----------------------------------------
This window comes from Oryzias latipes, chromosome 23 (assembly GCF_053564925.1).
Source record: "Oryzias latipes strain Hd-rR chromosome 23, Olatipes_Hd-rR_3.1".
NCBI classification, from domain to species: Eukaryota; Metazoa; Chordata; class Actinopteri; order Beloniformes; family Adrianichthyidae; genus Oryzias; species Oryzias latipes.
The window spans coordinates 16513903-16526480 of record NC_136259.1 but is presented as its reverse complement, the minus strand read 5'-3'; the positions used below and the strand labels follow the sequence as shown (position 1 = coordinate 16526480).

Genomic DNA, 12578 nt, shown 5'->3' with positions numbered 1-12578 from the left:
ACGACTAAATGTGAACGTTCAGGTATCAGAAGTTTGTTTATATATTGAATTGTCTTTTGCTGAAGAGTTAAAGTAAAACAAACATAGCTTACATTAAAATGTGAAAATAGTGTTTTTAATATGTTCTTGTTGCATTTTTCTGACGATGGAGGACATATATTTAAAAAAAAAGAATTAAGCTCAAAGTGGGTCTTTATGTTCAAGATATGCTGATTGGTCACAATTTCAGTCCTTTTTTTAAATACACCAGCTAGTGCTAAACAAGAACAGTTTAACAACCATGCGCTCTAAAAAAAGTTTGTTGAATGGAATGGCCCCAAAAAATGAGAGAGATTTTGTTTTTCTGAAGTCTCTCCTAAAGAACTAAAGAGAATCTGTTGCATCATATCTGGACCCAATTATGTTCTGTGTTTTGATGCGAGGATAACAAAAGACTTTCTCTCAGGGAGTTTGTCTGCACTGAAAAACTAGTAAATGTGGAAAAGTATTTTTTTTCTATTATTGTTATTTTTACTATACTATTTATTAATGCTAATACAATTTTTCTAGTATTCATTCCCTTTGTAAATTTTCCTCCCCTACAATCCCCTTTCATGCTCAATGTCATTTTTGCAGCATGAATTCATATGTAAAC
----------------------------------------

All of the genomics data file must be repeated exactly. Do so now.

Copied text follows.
This window comes from Oryzias latipes, chromosome 23 (assembly GCF_053564925.1).
Source record: "Oryzias latipes strain Hd-rR chromosome 23, Olatipes_Hd-rR_3.1".
NCBI classification, from domain to species: Eukaryota; Metazoa; Chordata; class Actinopteri; order Beloniformes; family Adrianichthyidae; genus Oryzias; species Oryzias latipes.
The window spans coordinates 16513903-16526480 of record NC_136259.1 but is presented as its reverse complement, the minus strand read 5'-3'; the positions used below and the strand labels follow the sequence as shown (position 1 = coordinate 16526480).

Genomic DNA, 12578 nt, shown 5'->3' with positions numbered 1-12578 from the left:
ACGACTAAATGTGAACGTTCAGGTATCAGAAGTTTGTTTATATATTGAATTGTCTTTTGCTGAAGAGTTAAAGTAAAACAAACATAGCTTACATTAAAATGTGAAAATAGTGTTTTTAATATGTTCTTGTTGCATTTTTCTGACGATGGAGGACATATATTTAAAAAAAAAGAATTAAGCTCAAAGTGGGTCTTTATGTTCAAGATATGCTGATTGGTCACAATTTCAGTCCTTTTTTTAAATACACCAGCTAGTGCTAAACAAGAACAGTTTAACAACCATGCGCTCTAAAAAAAGTTTGTTGAATGGAATGGCCCCAAAAAATGAGAGAGATTTTGTTTTTCTGAAGTCTCTCCTAAAGAACTAAAGAGAATCTGTTGCATCATATCTGGACCCAATTATGTTCTGTGTTTTGATGCGAGGATAACAAAAGACTTTCTCTCAGGGAGTTTGTCTGCACTGAAAAACTAGTAAATGTGGAAAAGTATTTTTTTTCTATTATTGTTATTTTTACTATACTATTTATTAATGCTAATACAATTTTTCTAGTATTCATTCCCTTTGTAAATTTTCCTCCCCTACAATCCCCTTTCATGCTCAATGTCATTTTTGCAGCATGAATTCATATGTAAAC